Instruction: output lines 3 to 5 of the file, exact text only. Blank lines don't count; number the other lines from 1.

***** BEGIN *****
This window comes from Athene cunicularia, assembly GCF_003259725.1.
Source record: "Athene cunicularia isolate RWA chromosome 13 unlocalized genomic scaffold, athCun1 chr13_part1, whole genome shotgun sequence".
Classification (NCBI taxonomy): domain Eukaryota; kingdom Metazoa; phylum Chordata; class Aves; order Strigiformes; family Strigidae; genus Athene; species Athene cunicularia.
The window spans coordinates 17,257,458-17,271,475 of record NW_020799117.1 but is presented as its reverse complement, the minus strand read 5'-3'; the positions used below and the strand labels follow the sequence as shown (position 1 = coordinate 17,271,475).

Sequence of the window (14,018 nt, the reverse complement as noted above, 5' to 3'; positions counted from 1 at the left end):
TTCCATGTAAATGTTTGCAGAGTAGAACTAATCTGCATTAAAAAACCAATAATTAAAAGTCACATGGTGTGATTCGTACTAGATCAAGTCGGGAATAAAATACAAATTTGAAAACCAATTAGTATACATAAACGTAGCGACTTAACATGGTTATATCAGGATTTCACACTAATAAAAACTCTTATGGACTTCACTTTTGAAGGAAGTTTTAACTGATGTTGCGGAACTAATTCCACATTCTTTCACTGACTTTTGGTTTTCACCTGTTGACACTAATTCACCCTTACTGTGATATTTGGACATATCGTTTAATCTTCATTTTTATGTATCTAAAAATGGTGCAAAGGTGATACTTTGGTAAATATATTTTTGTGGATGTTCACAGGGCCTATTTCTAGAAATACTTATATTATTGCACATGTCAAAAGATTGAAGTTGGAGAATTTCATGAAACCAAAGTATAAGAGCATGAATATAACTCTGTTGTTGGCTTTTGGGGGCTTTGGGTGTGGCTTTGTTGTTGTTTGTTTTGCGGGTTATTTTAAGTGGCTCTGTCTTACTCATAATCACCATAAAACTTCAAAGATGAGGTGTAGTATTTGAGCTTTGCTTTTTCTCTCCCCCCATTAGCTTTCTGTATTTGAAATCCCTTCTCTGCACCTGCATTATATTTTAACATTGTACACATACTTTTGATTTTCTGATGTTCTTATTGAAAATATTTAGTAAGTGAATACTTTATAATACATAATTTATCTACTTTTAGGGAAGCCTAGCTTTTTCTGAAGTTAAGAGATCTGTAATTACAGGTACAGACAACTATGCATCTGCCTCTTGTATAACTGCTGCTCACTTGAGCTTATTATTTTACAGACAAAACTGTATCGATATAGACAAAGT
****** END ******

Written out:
Classification (NCBI taxonomy): domain Eukaryota; kingdom Metazoa; phylum Chordata; class Aves; order Strigiformes; family Strigidae; genus Athene; species Athene cunicularia.
The window spans coordinates 17,257,458-17,271,475 of record NW_020799117.1 but is presented as its reverse complement, the minus strand read 5'-3'; the positions used below and the strand labels follow the sequence as shown (position 1 = coordinate 17,271,475).

Sequence of the window (14,018 nt, the reverse complement as noted above, 5' to 3'; positions counted from 1 at the left end):